As Apple launched its iPhone5 without NFC, lots of us asked the question: is this just a commercial strategy from Apple, or they simply don’t believe in the future of NFC? Many researchers and analysts are desperately seeking an answer for this question,
and I would like to put my bet now.
Let’s start from the basics: NFC is a form of radio-frequency identification (RFID) and it enables exchanging data without a physical contact. Important to emphasize that this technology enables a two-way communication, while earlier contactless smart cards
offered only one-way communication. NFC can be used for lots of purposes and one of the possible use cases is payment. This type of payment can be done at merchants who are equipped with NFC enabled POS devices. According to the statistics and forecasts, NFC-enabled
POS terminals worldwide will increase substantially from 3.9 million units in 2011 to 43.4 million units in 2017. The highest usage is expected to be in North America: 86% of POS terminals in North America will be NFC-enabled by 2017. While in Europe the penetration
rate is expected to be 78%. A bright future for NFC, isn’t it? (Source for the figures)
Let’s have a look at the issue from the customer’s perspective. Let’s assume that Jill and Jane are standing at the cashier in a shop. They both pay 32 EUR. Jill has cash in her hands while Jane wants to pay with her NFC-enabled mobile phone. Jill hands
the cash to the shop assistant, while Jane unlocks her mobile. Jill receives the change while Jane starts the payment app. Jill takes the goods she bought and is leaving the shop, while Jane still has to authorize the transaction. Is this that way of payment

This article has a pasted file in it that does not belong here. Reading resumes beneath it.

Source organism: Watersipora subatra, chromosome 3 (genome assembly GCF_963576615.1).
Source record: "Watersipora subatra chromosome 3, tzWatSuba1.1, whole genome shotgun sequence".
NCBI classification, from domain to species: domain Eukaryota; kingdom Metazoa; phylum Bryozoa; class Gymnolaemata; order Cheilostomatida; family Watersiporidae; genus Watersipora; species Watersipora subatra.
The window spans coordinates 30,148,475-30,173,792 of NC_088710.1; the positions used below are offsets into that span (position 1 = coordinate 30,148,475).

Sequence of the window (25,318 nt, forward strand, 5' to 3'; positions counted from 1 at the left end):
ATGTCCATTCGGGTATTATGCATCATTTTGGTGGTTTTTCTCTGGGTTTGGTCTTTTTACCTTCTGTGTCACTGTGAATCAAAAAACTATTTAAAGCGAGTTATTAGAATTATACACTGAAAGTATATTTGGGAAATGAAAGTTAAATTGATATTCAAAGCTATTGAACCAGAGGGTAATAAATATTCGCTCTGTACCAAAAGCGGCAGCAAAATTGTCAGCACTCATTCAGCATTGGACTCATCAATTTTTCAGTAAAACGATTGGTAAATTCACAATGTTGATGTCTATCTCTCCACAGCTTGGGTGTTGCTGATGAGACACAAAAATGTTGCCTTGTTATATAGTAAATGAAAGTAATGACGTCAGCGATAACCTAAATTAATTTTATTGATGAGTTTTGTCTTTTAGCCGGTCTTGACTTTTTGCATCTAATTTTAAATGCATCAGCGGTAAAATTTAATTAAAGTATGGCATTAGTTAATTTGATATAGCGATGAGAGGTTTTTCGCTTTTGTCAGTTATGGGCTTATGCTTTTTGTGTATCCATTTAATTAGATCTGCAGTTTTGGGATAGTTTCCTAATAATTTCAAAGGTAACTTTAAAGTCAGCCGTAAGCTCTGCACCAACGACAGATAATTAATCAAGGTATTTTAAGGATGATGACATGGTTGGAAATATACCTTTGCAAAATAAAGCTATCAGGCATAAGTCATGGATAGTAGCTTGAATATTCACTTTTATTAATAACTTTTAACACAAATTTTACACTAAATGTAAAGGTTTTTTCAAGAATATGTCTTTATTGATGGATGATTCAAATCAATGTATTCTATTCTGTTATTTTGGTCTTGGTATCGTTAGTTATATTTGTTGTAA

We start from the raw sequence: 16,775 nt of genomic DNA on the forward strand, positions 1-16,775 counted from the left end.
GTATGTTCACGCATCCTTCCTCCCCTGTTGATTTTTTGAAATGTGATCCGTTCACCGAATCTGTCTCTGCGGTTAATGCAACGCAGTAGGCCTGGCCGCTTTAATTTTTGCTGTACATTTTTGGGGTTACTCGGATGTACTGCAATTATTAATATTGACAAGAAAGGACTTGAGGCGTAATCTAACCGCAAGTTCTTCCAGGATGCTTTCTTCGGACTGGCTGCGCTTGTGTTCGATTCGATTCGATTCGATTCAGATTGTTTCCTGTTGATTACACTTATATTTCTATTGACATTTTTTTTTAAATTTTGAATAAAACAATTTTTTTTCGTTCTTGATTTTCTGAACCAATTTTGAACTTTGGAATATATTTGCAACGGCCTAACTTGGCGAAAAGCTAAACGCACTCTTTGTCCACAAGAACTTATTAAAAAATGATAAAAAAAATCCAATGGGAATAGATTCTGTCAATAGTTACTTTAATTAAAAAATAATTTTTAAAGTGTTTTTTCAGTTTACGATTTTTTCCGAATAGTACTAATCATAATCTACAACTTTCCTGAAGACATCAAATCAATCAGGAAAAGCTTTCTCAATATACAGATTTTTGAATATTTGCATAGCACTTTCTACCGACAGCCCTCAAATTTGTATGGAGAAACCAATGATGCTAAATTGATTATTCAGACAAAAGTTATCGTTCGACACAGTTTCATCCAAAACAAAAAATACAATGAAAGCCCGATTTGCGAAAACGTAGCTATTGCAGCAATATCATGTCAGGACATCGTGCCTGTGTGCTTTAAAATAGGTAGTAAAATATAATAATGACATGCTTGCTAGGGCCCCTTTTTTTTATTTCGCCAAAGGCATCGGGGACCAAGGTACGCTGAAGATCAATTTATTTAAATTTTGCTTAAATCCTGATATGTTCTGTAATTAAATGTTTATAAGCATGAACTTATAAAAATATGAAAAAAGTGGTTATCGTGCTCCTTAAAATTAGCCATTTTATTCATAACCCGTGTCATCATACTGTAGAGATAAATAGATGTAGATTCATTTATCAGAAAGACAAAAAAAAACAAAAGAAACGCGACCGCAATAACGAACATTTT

people will fall in love with? I doubt it. OK, you can say that putting the cash into Jill’s pocket is also an effort and takes some extra time, which has to be taken into consideration. That is correct, but even if Jill uses her NFC bank card, the payment
process would be still quicker than the phone because there is no need to start the payment app on it. Moreover, there are some possible issues and risks attached to mobile such as error during the transaction, lost mobile or empty battery.
Am I saying that NFC is dead? Definitely not! When I arrived in London a few days ago the first thing I bought was an Oyster card – a contactless card for transportation ticketing. And I loved it.
Contactless is a great technology. But people do not want to use it just because it is a fancy technology. WAP was also a fancy technology in its time, and nobody used it – because it did not offer an added value for the users. What users want to have is
a good user experience and value added services. If providers will add this extra value to NFC payments then the usage of it will skyrocket – and not only NFC but all kind of mobile payments. But NFC payments as they work today seem not to be streamlined enough
to convince the majority of the people to use this technology. However I am absolutely certain that NFC will be more and more used: if not for payments than for other purposes, like ticketing.